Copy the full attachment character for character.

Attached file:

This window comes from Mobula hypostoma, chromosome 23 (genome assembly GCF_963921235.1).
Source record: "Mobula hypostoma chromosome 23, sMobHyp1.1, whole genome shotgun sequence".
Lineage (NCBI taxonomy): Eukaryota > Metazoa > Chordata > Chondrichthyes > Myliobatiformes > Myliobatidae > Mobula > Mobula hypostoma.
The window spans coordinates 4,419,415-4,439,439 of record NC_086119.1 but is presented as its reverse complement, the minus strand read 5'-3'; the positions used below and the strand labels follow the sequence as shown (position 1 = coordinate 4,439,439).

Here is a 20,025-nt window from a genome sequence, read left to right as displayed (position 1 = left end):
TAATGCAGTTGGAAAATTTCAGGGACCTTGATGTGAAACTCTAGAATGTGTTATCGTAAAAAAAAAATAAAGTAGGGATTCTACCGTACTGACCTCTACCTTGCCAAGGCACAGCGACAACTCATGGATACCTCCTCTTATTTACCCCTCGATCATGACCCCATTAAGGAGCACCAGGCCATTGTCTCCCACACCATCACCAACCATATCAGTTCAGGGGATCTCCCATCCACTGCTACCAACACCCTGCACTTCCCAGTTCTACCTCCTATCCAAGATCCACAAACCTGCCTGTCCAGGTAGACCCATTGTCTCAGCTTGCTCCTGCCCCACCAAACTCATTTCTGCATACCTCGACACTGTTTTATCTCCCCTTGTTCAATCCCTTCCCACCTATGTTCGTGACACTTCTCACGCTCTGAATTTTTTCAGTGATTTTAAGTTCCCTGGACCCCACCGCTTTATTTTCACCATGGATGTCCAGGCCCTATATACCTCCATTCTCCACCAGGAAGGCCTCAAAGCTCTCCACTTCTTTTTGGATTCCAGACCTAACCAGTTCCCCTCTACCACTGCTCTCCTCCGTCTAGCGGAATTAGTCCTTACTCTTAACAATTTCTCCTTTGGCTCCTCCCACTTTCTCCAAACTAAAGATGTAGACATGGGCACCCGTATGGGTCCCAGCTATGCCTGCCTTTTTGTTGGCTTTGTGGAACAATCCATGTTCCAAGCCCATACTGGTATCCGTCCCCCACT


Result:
This window comes from Mobula hypostoma, chromosome 23 (genome assembly GCF_963921235.1).
Source record: "Mobula hypostoma chromosome 23, sMobHyp1.1, whole genome shotgun sequence".
Lineage (NCBI taxonomy): Eukaryota > Metazoa > Chordata > Chondrichthyes > Myliobatiformes > Myliobatidae > Mobula > Mobula hypostoma.
The window spans coordinates 4,419,415-4,439,439 of record NC_086119.1 but is presented as its reverse complement, the minus strand read 5'-3'; the positions used below and the strand labels follow the sequence as shown (position 1 = coordinate 4,439,439).

Here is a 20,025-nt window from a genome sequence, read left to right as displayed (position 1 = left end):
TAATGCAGTTGGAAAATTTCAGGGACCTTGATGTGAAACTCTAGAATGTGTTATCGTAAAAAAAAAATAAAGTAGGGATTCTACCGTACTGACCTCTACCTTGCCAAGGCACAGCGACAACTCATGGATACCTCCTCTTATTTACCCCTCGATCATGACCCCATTAAGGAGCACCAGGCCATTGTCTCCCACACCATCACCAACCATATCAGTTCAGGGGATCTCCCATCCACTGCTACCAACACCCTGCACTTCCCAGTTCTACCTCCTATCCAAGATCCACAAACCTGCCTGTCCAGGTAGACCCATTGTCTCAGCTTGCTCCTGCCCCACCAAACTCATTTCTGCATACCTCGACACTGTTTTATCTCCCCTTGTTCAATCCCTTCCCACCTATGTTCGTGACACTTCTCACGCTCTGAATTTTTTCAGTGATTTTAAGTTCCCTGGACCCCACCGCTTTATTTTCACCATGGATGTCCAGGCCCTATATACCTCCATTCTCCACCAGGAAGGCCTCAAAGCTCTCCACTTCTTTTTGGATTCCAGACCTAACCAGTTCCCCTCTACCACTGCTCTCCTCCGTCTAGCGGAATTAGTCCTTACTCTTAACAATTTCTCCTTTGGCTCCTCCCACTTTCTCCAAACTAAAGATGTAGACATGGGCACCCGTATGGGTCCCAGCTATGCCTGCCTTTTTGTTGGCTTTGTGGAACAATCCATGTTCCAAGCCCATACTGGTATCCGTCCCCCACT